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Personally Injured from a Dangerous Crime

Examples of Inherently Dangerous Crimes

There are many different kinds of negative acts that people do to other people. Some of these acts are not only dangerous but also evil. What are inherently dangerous crimes? They are crimes that just by their nature are evil. Another term to describe these crimes is the Latin phrase - Malum in se. This means evil in itself. What are some examples of inherently dangerous crimes?

Murder

Murder is considered one of the worst crimes one can commit. When a person is convicted of murder, the consequences for the person's actions are severe with anything from years and years in prison to receiving the ultimate penalty - the death penalty. Homicide, which is the killing of a human being, could be legal, such as a police officer killing a suspect in self-defense. However, murder is an unlawful homicide and acts that are considered murder include malice aforethought. This means that a person intends to kill another. Examples of murder are when a woman kills her husband through the use of poison or when a man kills another man with a gun out of revenge. (1)

Rape

Rape is another crime that is considered particularly heinous; it occurs when one person forces sexual intercourse on another person. The act can include vaginal, oral or anal penetration. The party who is being forced into sexual intercourse is being forced without consent. Physical force is most often used, but weapons, etc., are also sometimes used.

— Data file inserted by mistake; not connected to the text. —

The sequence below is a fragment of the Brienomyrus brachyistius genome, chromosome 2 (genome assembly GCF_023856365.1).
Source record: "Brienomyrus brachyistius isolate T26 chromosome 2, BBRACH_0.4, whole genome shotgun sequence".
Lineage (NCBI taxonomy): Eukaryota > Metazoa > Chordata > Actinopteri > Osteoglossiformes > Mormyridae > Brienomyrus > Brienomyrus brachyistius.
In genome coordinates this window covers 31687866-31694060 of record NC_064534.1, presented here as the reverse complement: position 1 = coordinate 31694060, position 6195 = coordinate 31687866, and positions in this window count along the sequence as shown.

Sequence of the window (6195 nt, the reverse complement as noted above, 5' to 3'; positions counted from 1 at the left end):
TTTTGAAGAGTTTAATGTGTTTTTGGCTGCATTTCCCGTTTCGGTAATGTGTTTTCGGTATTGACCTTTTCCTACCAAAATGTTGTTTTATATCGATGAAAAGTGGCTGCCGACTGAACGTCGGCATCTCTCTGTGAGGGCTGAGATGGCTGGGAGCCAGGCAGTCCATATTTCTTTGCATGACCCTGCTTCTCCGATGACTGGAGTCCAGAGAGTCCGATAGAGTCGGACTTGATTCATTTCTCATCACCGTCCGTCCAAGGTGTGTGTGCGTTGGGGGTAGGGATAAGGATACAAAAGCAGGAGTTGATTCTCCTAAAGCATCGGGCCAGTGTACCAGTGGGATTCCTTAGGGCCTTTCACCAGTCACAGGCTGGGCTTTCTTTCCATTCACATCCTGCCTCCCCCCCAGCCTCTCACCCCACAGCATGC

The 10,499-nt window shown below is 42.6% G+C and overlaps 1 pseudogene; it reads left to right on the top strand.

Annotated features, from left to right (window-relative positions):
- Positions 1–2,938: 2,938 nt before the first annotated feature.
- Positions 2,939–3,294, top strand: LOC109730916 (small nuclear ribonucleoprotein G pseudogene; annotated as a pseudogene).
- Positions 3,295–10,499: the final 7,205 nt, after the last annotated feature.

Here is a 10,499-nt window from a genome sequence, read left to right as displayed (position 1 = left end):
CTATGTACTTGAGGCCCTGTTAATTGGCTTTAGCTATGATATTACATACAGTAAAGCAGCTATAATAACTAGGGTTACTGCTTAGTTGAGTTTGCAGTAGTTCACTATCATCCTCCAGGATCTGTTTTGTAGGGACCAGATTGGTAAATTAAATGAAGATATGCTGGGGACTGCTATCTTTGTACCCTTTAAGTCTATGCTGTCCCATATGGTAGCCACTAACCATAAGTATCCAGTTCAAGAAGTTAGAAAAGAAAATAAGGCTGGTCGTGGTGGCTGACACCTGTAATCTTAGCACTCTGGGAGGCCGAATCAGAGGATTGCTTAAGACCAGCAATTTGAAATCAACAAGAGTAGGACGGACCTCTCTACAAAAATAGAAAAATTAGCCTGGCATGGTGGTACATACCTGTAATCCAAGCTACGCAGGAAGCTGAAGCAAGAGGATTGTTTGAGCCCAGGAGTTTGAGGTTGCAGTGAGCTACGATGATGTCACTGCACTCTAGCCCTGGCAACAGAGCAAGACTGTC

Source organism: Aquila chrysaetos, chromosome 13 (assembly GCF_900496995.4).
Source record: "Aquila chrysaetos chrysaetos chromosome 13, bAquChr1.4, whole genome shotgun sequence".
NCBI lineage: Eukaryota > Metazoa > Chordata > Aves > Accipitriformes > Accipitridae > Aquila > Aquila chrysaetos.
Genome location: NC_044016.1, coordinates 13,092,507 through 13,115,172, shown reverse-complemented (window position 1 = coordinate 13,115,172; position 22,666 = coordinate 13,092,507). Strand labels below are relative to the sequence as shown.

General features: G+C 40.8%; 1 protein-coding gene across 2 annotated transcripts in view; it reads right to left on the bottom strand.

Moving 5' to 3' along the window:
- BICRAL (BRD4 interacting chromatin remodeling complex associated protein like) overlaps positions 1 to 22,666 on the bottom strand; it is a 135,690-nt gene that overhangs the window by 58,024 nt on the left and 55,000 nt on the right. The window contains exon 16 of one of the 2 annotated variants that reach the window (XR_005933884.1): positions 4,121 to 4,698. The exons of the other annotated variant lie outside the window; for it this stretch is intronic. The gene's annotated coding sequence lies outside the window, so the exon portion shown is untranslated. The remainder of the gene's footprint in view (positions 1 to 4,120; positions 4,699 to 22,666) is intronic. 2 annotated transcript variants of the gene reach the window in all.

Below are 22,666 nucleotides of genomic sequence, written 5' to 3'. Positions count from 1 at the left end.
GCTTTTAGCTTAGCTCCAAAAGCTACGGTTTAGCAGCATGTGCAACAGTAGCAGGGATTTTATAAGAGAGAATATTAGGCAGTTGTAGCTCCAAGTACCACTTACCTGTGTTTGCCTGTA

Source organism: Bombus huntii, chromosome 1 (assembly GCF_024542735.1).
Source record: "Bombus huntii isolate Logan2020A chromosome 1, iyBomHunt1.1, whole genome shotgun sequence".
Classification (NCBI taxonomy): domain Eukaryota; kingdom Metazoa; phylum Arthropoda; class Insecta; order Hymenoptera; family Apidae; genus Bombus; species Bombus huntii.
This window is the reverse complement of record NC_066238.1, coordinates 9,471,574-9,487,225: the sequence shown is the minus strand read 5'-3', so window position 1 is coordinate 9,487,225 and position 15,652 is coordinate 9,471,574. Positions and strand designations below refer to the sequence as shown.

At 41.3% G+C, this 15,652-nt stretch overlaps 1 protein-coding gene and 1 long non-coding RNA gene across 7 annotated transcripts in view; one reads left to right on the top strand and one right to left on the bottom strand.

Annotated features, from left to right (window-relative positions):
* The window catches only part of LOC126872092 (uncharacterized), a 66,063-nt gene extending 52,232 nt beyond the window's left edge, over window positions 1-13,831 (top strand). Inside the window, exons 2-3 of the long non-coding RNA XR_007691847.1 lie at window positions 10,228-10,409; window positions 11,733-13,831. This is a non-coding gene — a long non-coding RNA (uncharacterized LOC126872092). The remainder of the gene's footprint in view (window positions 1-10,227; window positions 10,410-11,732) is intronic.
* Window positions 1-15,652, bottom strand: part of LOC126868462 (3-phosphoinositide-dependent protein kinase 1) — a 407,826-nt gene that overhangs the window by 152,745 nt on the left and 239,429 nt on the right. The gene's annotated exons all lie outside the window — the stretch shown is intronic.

Falk & Falk Personal Injury Law Firm says to keep as many details as possible in memory and writing because, too often, rapists get away with their heinous crimes. An important note about rape and consent is that lack of consent can come in many forms besides just saying “no.” A child, for example, cannot give consent. A drug or alcohol affected person in a position to be unable to give consent is another example.
 
Rape is still rape regardless if you don’t fight back, you’re married to the perpetrator, you do not remember the rape, and more. (2)

Burglary

There’s robbery and then there’s burglary. What’s the difference? Robbery happens when a person forces or threatens a person to give something up. A burglary happens when an individual enters a building with the intent of committing a crime. The crime can be theft, but it could also be vandalism or arson, for examples. Therefore, if you set up a plan to enter a house and then set it on fire, and you successfully commit the act, that's burglary. Arson would also be included in the accusations. (3)

Arson

Arson is another one of those crimes with intent. It is when a person intentional burns another person’s property or home. However, in some cases, arson also applies to intentional burning your property for an unlawful purpose. One of the most common reasons for someone to commit arson is to burn a building or a home to collect insurance money. (4)

These examples of inherently dangerous crimes are felonies. Felonies are a crime against people or property. (5) Examples of crimes that can be considered felonies include Types of Felonies
There are many different types of felony crimes. Some felony crimes include the following: murder, rape, manslaughter, kidnapping, burglary, rape, extortion, forgery, embezzlement, child pornography, etc. An individual who is convicted of a felony is considered a felon. Normally, a felony stays on a person’s record forever.

If you or a family member is a victim of a felony, it is always recommended that you contact law enforcement as well as hire an attorney. You want to do this as soon as possible, because the sooner you take action the easier it is to find the culprit or culprits. However, in most cases, there is no statute of limitations, or deadline, to prosecute for a felony.
 
(1) https://www.nolo.com/legal-encyclopedia/homicide-murder-manslaughter-32637.html
 
(2) https://www.healthyplace.com/abuse/rape/what-is-rape-was-i-raped
 
(3) https://www.rd.com/home/difference-between-burglary-and-robbery/
 
(4) https://criminal-law.freeadvice.com/criminal-law/violent_crimes/arson.htm
 
(5) https://www.avvo.com/legal-guides/ugc/type-of-crime-felony

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